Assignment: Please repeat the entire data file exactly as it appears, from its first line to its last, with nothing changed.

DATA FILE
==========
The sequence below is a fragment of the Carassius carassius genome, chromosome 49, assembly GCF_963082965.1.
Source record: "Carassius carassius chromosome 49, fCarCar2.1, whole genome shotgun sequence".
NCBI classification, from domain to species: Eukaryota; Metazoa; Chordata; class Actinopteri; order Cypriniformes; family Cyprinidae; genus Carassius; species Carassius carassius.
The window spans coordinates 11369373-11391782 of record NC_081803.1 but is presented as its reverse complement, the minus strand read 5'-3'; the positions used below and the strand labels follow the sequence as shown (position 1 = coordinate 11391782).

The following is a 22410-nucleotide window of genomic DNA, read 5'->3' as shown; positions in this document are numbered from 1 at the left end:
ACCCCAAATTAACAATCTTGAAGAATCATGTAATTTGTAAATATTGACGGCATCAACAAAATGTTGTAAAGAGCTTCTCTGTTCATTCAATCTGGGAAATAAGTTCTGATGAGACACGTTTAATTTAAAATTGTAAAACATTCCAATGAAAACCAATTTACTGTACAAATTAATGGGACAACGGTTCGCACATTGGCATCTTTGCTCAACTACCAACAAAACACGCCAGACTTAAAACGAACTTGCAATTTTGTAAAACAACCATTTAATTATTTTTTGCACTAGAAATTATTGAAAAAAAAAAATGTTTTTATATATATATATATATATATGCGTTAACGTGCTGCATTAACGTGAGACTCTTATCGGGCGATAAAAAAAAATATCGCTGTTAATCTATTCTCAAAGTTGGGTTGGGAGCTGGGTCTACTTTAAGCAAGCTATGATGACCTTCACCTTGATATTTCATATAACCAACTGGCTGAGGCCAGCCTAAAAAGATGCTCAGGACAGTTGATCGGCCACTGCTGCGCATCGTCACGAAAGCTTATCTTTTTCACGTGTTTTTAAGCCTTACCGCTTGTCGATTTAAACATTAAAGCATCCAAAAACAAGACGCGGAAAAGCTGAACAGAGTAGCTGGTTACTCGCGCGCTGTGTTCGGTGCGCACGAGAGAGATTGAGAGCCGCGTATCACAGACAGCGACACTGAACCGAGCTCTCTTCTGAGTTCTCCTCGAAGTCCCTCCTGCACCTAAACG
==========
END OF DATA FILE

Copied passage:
The sequence below is a fragment of the Carassius carassius genome, chromosome 49, assembly GCF_963082965.1.
Source record: "Carassius carassius chromosome 49, fCarCar2.1, whole genome shotgun sequence".
NCBI classification, from domain to species: Eukaryota; Metazoa; Chordata; class Actinopteri; order Cypriniformes; family Cyprinidae; genus Carassius; species Carassius carassius.
The window spans coordinates 11369373-11391782 of record NC_081803.1 but is presented as its reverse complement, the minus strand read 5'-3'; the positions used below and the strand labels follow the sequence as shown (position 1 = coordinate 11391782).

The following is a 22410-nucleotide window of genomic DNA, read 5'->3' as shown; positions in this document are numbered from 1 at the left end:
ACCCCAAATTAACAATCTTGAAGAATCATGTAATTTGTAAATATTGACGGCATCAACAAAATGTTGTAAAGAGCTTCTCTGTTCATTCAATCTGGGAAATAAGTTCTGATGAGACACGTTTAATTTAAAATTGTAAAACATTCCAATGAAAACCAATTTACTGTACAAATTAATGGGACAACGGTTCGCACATTGGCATCTTTGCTCAACTACCAACAAAACACGCCAGACTTAAAACGAACTTGCAATTTTGTAAAACAACCATTTAATTATTTTTTGCACTAGAAATTATTGAAAAAAAAAAATGTTTTTATATATATATATATATATATGCGTTAACGTGCTGCATTAACGTGAGACTCTTATCGGGCGATAAAAAAAAATATCGCTGTTAATCTATTCTCAAAGTTGGGTTGGGAGCTGGGTCTACTTTAAGCAAGCTATGATGACCTTCACCTTGATATTTCATATAACCAACTGGCTGAGGCCAGCCTAAAAAGATGCTCAGGACAGTTGATCGGCCACTGCTGCGCATCGTCACGAAAGCTTATCTTTTTCACGTGTTTTTAAGCCTTACCGCTTGTCGATTTAAACATTAAAGCATCCAAAAACAAGACGCGGAAAAGCTGAACAGAGTAGCTGGTTACTCGCGCGCTGTGTTCGGTGCGCACGAGAGAGATTGAGAGCCGCGTATCACAGACAGCGACACTGAACCGAGCTCTCTTCTGAGTTCTCCTCGAAGTCCCTCCTGCACCTAAACG